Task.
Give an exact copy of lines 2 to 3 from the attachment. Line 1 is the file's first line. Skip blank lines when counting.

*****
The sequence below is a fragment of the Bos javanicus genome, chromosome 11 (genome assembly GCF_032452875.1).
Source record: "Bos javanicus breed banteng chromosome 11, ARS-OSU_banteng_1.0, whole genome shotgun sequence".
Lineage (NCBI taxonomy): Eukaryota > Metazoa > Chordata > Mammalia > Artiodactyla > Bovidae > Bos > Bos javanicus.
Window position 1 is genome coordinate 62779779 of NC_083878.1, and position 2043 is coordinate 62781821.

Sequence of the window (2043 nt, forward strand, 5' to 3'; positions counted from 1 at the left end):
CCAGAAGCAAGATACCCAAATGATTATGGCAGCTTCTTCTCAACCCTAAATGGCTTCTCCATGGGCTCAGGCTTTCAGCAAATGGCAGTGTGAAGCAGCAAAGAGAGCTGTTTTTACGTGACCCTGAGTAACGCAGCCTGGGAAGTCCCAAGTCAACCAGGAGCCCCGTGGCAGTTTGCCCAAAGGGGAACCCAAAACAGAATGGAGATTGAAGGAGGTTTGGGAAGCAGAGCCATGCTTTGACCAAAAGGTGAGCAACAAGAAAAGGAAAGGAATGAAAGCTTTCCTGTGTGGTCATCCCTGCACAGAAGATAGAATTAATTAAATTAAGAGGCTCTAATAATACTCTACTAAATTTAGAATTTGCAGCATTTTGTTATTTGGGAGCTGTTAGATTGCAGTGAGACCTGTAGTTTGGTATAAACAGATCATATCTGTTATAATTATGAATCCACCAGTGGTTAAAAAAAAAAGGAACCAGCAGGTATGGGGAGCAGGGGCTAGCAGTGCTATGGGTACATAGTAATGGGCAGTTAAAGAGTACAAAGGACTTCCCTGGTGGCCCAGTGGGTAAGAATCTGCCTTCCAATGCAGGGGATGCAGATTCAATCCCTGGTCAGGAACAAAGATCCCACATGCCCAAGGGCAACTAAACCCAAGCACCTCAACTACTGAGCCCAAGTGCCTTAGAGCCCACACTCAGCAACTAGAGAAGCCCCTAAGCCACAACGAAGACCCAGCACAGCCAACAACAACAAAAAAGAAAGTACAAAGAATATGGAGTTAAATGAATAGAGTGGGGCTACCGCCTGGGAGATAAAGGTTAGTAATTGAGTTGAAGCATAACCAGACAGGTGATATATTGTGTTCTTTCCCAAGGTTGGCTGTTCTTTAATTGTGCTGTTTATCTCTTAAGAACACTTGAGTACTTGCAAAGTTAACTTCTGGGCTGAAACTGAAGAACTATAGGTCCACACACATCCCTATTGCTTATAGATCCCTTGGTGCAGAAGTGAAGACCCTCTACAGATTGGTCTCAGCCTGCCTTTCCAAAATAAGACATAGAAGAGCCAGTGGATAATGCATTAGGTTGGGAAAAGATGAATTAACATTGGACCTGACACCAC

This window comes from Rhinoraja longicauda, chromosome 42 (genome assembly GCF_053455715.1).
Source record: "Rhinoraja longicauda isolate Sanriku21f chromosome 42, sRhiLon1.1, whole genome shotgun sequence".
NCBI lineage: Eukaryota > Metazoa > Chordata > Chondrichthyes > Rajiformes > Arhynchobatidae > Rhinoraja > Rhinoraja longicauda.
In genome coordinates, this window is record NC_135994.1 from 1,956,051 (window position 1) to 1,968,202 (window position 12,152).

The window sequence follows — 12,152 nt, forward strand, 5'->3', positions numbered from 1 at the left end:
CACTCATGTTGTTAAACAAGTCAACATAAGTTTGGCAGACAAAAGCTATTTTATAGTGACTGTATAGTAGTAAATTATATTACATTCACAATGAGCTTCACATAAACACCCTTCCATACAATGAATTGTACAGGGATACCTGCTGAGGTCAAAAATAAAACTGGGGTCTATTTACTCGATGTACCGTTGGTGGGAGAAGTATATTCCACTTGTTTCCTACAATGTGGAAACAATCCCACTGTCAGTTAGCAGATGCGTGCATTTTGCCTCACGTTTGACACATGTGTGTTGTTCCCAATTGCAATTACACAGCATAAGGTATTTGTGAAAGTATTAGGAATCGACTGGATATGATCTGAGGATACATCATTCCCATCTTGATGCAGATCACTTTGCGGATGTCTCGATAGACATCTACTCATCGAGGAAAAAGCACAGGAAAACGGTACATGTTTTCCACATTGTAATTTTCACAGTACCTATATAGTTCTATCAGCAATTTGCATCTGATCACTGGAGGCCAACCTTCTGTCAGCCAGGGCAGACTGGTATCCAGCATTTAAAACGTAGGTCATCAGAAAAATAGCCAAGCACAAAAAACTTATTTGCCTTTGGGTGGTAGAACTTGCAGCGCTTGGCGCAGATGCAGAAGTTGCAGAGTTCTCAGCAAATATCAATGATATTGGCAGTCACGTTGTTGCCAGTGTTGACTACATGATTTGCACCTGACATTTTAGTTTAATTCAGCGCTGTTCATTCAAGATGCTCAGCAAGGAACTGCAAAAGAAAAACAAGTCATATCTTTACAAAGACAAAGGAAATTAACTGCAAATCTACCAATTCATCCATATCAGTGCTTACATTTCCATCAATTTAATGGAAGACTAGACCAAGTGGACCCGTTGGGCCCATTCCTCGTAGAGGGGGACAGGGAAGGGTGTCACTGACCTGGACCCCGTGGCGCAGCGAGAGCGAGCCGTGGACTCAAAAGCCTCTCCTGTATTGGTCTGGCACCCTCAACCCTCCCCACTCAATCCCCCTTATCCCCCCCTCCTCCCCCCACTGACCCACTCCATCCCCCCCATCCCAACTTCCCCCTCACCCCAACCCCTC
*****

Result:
Source record: "Bos javanicus breed banteng chromosome 11, ARS-OSU_banteng_1.0, whole genome shotgun sequence".
Lineage (NCBI taxonomy): Eukaryota > Metazoa > Chordata > Mammalia > Artiodactyla > Bovidae > Bos > Bos javanicus.